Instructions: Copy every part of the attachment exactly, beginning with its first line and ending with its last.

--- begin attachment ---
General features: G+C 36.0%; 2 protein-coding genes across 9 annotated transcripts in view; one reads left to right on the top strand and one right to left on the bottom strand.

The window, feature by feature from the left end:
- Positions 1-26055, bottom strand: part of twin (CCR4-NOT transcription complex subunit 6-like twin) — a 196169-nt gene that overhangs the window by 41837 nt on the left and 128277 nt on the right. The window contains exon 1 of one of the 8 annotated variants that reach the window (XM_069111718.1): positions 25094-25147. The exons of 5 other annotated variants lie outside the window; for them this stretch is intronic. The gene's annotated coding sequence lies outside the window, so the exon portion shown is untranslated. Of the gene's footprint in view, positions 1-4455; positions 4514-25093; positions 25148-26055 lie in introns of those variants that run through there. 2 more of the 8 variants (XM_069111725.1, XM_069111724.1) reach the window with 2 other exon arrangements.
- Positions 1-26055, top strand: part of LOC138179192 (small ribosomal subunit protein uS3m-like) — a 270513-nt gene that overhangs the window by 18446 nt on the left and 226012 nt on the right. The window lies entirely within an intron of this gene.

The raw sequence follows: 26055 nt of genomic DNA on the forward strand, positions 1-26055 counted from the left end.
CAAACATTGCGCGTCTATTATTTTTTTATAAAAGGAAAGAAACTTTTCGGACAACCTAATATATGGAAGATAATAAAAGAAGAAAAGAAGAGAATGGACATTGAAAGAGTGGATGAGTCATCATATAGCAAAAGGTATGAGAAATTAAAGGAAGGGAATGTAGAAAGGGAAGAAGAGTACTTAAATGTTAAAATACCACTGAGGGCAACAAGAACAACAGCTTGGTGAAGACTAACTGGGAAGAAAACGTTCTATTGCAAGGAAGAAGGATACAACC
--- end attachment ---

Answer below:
General features: G+C 36.0%; 2 protein-coding genes across 9 annotated transcripts in view; one reads left to right on the top strand and one right to left on the bottom strand.

The window, feature by feature from the left end:
- Positions 1-26055, bottom strand: part of twin (CCR4-NOT transcription complex subunit 6-like twin) — a 196169-nt gene that overhangs the window by 41837 nt on the left and 128277 nt on the right. The window contains exon 1 of one of the 8 annotated variants that reach the window (XM_069111718.1): positions 25094-25147. The exons of 5 other annotated variants lie outside the window; for them this stretch is intronic. The gene's annotated coding sequence lies outside the window, so the exon portion shown is untranslated. Of the gene's footprint in view, positions 1-4455; positions 4514-25093; positions 25148-26055 lie in introns of those variants that run through there. 2 more of the 8 variants (XM_069111725.1, XM_069111724.1) reach the window with 2 other exon arrangements.
- Positions 1-26055, top strand: part of LOC138179192 (small ribosomal subunit protein uS3m-like) — a 270513-nt gene that overhangs the window by 18446 nt on the left and 226012 nt on the right. The window lies entirely within an intron of this gene.

The raw sequence follows: 26055 nt of genomic DNA on the forward strand, positions 1-26055 counted from the left end.
CAAACATTGCGCGTCTATTATTTTTTTATAAAAGGAAAGAAACTTTTCGGACAACCTAATATATGGAAGATAATAAAAGAAGAAAAGAAGAGAATGGACATTGAAAGAGTGGATGAGTCATCATATAGCAAAAGGTATGAGAAATTAAAGGAAGGGAATGTAGAAAGGGAAGAAGAGTACTTAAATGTTAAAATACCACTGAGGGCAACAAGAACAACAGCTTGGTGAAGACTAACTGGGAAGAAAACGTTCTATTGCAAGGAAGAAGGATACAACC